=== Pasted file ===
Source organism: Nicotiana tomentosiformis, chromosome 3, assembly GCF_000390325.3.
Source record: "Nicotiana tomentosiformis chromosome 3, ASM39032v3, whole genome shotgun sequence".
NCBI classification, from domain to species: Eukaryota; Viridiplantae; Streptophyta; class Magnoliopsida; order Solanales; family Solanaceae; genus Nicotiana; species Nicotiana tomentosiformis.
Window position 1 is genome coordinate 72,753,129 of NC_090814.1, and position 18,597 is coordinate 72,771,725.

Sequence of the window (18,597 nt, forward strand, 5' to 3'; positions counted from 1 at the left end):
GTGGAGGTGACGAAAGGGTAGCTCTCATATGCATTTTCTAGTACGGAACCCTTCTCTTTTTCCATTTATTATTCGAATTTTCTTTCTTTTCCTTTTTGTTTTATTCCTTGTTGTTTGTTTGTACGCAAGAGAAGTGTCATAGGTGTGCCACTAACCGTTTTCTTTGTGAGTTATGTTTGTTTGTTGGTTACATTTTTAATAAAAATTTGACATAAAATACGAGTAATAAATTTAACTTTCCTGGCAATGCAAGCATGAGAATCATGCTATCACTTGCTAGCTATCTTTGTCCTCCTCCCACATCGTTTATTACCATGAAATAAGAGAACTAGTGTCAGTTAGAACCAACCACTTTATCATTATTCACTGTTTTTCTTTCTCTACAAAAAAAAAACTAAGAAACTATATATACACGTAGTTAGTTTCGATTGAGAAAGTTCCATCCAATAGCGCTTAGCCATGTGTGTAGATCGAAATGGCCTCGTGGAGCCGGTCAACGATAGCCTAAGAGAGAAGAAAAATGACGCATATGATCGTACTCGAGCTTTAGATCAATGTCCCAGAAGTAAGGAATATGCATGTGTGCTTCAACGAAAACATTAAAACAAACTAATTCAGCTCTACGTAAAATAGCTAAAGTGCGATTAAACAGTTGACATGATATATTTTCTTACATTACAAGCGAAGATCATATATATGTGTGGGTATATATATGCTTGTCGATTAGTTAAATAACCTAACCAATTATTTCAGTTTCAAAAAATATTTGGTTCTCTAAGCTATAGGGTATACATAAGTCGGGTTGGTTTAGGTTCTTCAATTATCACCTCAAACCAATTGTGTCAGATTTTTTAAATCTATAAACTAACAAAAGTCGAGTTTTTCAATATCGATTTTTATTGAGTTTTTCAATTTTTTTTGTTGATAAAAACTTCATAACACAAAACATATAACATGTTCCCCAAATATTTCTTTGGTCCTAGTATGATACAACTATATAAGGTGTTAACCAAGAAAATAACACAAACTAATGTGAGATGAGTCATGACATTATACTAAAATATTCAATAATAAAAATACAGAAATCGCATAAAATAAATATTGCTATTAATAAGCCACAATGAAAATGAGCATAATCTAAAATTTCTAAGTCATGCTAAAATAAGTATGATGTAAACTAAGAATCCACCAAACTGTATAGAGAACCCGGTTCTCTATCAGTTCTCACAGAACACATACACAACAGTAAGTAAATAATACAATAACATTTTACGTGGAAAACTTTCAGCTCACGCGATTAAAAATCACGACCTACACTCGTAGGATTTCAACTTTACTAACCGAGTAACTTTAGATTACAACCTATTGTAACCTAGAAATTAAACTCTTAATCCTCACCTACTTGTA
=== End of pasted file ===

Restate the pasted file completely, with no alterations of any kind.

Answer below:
Source organism: Nicotiana tomentosiformis, chromosome 3, assembly GCF_000390325.3.
Source record: "Nicotiana tomentosiformis chromosome 3, ASM39032v3, whole genome shotgun sequence".
NCBI classification, from domain to species: Eukaryota; Viridiplantae; Streptophyta; class Magnoliopsida; order Solanales; family Solanaceae; genus Nicotiana; species Nicotiana tomentosiformis.
Window position 1 is genome coordinate 72,753,129 of NC_090814.1, and position 18,597 is coordinate 72,771,725.

Sequence of the window (18,597 nt, forward strand, 5' to 3'; positions counted from 1 at the left end):
GTGGAGGTGACGAAAGGGTAGCTCTCATATGCATTTTCTAGTACGGAACCCTTCTCTTTTTCCATTTATTATTCGAATTTTCTTTCTTTTCCTTTTTGTTTTATTCCTTGTTGTTTGTTTGTACGCAAGAGAAGTGTCATAGGTGTGCCACTAACCGTTTTCTTTGTGAGTTATGTTTGTTTGTTGGTTACATTTTTAATAAAAATTTGACATAAAATACGAGTAATAAATTTAACTTTCCTGGCAATGCAAGCATGAGAATCATGCTATCACTTGCTAGCTATCTTTGTCCTCCTCCCACATCGTTTATTACCATGAAATAAGAGAACTAGTGTCAGTTAGAACCAACCACTTTATCATTATTCACTGTTTTTCTTTCTCTACAAAAAAAAAACTAAGAAACTATATATACACGTAGTTAGTTTCGATTGAGAAAGTTCCATCCAATAGCGCTTAGCCATGTGTGTAGATCGAAATGGCCTCGTGGAGCCGGTCAACGATAGCCTAAGAGAGAAGAAAAATGACGCATATGATCGTACTCGAGCTTTAGATCAATGTCCCAGAAGTAAGGAATATGCATGTGTGCTTCAACGAAAACATTAAAACAAACTAATTCAGCTCTACGTAAAATAGCTAAAGTGCGATTAAACAGTTGACATGATATATTTTCTTACATTACAAGCGAAGATCATATATATGTGTGGGTATATATATGCTTGTCGATTAGTTAAATAACCTAACCAATTATTTCAGTTTCAAAAAATATTTGGTTCTCTAAGCTATAGGGTATACATAAGTCGGGTTGGTTTAGGTTCTTCAATTATCACCTCAAACCAATTGTGTCAGATTTTTTAAATCTATAAACTAACAAAAGTCGAGTTTTTCAATATCGATTTTTATTGAGTTTTTCAATTTTTTTTGTTGATAAAAACTTCATAACACAAAACATATAACATGTTCCCCAAATATTTCTTTGGTCCTAGTATGATACAACTATATAAGGTGTTAACCAAGAAAATAACACAAACTAATGTGAGATGAGTCATGACATTATACTAAAATATTCAATAATAAAAATACAGAAATCGCATAAAATAAATATTGCTATTAATAAGCCACAATGAAAATGAGCATAATCTAAAATTTCTAAGTCATGCTAAAATAAGTATGATGTAAACTAAGAATCCACCAAACTGTATAGAGAACCCGGTTCTCTATCAGTTCTCACAGAACACATACACAACAGTAAGTAAATAATACAATAACATTTTACGTGGAAAACTTTCAGCTCACGCGATTAAAAATCACGACCTACACTCGTAGGATTTCAACTTTACTAACCGAGTAACTTTAGATTACAACCTATTGTAACCTAGAAATTAAACTCTTAATCCTCACCTACTTGTA